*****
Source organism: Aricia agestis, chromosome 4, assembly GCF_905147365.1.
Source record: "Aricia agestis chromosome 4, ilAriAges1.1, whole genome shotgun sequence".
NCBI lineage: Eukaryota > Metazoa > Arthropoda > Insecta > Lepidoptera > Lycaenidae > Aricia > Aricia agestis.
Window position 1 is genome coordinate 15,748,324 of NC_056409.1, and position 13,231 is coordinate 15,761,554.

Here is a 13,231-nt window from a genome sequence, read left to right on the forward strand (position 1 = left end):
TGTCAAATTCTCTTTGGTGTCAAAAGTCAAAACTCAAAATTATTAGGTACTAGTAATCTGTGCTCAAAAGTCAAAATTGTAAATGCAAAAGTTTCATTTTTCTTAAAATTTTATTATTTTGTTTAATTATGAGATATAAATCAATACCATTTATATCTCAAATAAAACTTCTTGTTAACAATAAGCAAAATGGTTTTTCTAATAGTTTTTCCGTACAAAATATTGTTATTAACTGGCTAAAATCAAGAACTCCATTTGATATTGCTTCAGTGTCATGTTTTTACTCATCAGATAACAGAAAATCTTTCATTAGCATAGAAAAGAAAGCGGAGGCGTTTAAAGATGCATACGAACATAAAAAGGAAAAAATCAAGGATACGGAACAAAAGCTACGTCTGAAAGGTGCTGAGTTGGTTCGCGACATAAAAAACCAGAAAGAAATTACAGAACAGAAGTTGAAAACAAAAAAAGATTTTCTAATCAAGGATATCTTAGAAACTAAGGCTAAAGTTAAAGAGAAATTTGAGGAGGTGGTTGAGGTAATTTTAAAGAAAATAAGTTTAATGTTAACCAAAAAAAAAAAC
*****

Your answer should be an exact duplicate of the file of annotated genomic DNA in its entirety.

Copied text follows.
Source organism: Aricia agestis, chromosome 4, assembly GCF_905147365.1.
Source record: "Aricia agestis chromosome 4, ilAriAges1.1, whole genome shotgun sequence".
NCBI lineage: Eukaryota > Metazoa > Arthropoda > Insecta > Lepidoptera > Lycaenidae > Aricia > Aricia agestis.
Window position 1 is genome coordinate 15,748,324 of NC_056409.1, and position 13,231 is coordinate 15,761,554.

Here is a 13,231-nt window from a genome sequence, read left to right on the forward strand (position 1 = left end):
TGTCAAATTCTCTTTGGTGTCAAAAGTCAAAACTCAAAATTATTAGGTACTAGTAATCTGTGCTCAAAAGTCAAAATTGTAAATGCAAAAGTTTCATTTTTCTTAAAATTTTATTATTTTGTTTAATTATGAGATATAAATCAATACCATTTATATCTCAAATAAAACTTCTTGTTAACAATAAGCAAAATGGTTTTTCTAATAGTTTTTCCGTACAAAATATTGTTATTAACTGGCTAAAATCAAGAACTCCATTTGATATTGCTTCAGTGTCATGTTTTTACTCATCAGATAACAGAAAATCTTTCATTAGCATAGAAAAGAAAGCGGAGGCGTTTAAAGATGCATACGAACATAAAAAGGAAAAAATCAAGGATACGGAACAAAAGCTACGTCTGAAAGGTGCTGAGTTGGTTCGCGACATAAAAAACCAGAAAGAAATTACAGAACAGAAGTTGAAAACAAAAAAAGATTTTCTAATCAAGGATATCTTAGAAACTAAGGCTAAAGTTAAAGAGAAATTTGAGGAGGTGGTTGAGGTAATTTTAAAGAAAATAAGTTTAATGTTAACCAAAAAAAAAAAC